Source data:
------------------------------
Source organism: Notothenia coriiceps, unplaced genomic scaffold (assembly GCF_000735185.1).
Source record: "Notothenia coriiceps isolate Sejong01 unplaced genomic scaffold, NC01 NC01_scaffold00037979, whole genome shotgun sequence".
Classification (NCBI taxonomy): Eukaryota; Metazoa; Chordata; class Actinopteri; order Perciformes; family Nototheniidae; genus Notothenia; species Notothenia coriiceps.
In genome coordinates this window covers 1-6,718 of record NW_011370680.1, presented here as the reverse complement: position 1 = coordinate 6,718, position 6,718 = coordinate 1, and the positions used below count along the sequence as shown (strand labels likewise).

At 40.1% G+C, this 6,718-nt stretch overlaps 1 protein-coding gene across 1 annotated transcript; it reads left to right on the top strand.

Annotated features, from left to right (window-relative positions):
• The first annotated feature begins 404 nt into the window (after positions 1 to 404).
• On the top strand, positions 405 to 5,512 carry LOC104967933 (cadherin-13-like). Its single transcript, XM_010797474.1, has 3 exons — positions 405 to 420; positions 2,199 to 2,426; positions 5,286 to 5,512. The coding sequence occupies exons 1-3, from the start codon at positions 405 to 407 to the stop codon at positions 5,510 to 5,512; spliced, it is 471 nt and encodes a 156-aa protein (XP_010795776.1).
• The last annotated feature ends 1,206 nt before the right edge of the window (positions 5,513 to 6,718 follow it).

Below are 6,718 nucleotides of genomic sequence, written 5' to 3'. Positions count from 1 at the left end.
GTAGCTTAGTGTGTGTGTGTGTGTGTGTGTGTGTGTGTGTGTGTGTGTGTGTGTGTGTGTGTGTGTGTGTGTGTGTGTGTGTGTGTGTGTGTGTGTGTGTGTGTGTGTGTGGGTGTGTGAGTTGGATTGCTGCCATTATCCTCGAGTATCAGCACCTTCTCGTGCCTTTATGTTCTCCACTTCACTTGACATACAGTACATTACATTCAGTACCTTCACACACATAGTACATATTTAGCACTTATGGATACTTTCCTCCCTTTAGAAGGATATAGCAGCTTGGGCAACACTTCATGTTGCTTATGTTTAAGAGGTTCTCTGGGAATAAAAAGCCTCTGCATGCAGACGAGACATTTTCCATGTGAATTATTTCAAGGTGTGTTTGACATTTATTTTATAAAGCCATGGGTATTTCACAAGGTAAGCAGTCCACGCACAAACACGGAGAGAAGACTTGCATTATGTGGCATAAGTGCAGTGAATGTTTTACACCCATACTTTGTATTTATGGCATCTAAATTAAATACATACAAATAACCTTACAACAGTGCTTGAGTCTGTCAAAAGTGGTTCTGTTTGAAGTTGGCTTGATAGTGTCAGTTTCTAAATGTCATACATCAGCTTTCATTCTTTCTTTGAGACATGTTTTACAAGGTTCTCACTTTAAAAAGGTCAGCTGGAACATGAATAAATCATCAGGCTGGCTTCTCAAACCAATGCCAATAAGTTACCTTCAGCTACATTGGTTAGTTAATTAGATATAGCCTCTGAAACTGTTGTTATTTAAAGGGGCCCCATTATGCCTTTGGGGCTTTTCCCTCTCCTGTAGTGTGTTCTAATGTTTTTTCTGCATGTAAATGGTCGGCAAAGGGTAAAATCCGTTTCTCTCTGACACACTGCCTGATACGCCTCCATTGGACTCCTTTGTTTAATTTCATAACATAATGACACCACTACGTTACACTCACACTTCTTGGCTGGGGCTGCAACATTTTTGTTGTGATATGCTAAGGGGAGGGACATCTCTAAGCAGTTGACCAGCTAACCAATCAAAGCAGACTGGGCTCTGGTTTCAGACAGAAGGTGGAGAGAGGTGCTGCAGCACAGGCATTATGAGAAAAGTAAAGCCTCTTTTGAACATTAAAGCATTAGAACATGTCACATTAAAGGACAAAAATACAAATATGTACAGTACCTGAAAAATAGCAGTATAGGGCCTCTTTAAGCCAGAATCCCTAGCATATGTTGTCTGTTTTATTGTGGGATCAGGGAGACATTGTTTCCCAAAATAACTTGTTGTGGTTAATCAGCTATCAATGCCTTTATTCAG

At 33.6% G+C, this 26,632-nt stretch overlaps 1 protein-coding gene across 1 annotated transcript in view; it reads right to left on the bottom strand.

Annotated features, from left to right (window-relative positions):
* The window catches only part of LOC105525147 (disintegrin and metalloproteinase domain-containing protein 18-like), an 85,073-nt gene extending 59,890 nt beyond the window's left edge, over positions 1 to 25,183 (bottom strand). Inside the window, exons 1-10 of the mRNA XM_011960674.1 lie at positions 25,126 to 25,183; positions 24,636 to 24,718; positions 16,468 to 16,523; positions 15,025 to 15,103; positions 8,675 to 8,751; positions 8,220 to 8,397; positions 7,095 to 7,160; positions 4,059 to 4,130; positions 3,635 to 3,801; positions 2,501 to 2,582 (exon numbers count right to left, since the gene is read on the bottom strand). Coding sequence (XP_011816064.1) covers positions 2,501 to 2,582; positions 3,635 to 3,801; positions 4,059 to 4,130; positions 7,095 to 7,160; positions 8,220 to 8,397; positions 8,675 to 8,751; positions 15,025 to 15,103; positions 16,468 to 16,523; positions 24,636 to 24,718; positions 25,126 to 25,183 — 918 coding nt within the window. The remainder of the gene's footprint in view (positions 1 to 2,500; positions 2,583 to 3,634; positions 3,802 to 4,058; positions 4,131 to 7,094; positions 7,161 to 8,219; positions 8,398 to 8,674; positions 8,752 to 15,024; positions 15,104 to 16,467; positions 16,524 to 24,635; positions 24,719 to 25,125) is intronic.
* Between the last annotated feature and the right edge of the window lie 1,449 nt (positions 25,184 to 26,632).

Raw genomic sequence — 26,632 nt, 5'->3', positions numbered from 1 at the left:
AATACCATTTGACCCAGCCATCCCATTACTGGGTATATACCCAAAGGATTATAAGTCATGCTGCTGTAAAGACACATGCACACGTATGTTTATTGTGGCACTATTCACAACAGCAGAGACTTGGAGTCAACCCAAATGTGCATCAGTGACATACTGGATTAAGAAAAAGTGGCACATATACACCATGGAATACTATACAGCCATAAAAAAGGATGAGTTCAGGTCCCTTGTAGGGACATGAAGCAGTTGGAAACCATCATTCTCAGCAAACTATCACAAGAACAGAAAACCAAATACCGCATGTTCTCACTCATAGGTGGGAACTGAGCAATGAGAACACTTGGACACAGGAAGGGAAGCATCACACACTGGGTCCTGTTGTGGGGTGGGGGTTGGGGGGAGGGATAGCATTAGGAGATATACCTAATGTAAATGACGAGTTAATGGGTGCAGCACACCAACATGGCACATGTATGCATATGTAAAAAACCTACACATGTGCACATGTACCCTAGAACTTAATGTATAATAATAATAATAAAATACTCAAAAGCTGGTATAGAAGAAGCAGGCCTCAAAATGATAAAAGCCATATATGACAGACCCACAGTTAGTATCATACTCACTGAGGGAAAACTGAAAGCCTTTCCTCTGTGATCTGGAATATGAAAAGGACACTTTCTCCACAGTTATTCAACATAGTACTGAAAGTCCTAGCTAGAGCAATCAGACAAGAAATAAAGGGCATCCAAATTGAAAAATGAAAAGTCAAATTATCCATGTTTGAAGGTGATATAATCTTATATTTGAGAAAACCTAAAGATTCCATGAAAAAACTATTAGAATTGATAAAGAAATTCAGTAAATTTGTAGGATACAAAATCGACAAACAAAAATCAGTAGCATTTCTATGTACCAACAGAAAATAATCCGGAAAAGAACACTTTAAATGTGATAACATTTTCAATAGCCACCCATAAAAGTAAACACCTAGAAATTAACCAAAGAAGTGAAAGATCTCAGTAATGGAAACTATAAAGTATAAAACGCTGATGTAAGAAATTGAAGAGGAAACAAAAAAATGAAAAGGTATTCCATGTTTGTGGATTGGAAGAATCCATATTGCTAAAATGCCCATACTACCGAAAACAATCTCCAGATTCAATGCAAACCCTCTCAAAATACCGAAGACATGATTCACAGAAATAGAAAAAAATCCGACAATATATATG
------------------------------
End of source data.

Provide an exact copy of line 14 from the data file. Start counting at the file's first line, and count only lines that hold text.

* The window catches only part of LOC105525147 (disintegrin and metalloproteinase domain-containing protein 18-like), an 85,073-nt gene extending 59,890 nt beyond the window's left edge, over positions 1 to 25,183 (bottom strand). Inside the window, exons 1-10 of the mRNA XM_011960674.1 lie at positions 25,126 to 25,183; positions 24,636 to 24,718; positions 16,468 to 16,523; positions 15,025 to 15,103; positions 8,675 to 8,751; positions 8,220 to 8,397; positions 7,095 to 7,160; positions 4,059 to 4,130; positions 3,635 to 3,801; positions 2,501 to 2,582 (exon numbers count right to left, since the gene is read on the bottom strand). Coding sequence (XP_011816064.1) covers positions 2,501 to 2,582; positions 3,635 to 3,801; positions 4,059 to 4,130; positions 7,095 to 7,160; positions 8,220 to 8,397; positions 8,675 to 8,751; positions 15,025 to 15,103; positions 16,468 to 16,523; positions 24,636 to 24,718; positions 25,126 to 25,183 — 918 coding nt within the window. The remainder of the gene's footprint in view (positions 1 to 2,500; positions 2,583 to 3,634; positions 3,802 to 4,058; positions 4,131 to 7,094; positions 7,161 to 8,219; positions 8,398 to 8,674; positions 8,752 to 15,024; positions 15,104 to 16,467; positions 16,524 to 24,635; positions 24,719 to 25,125) is intronic.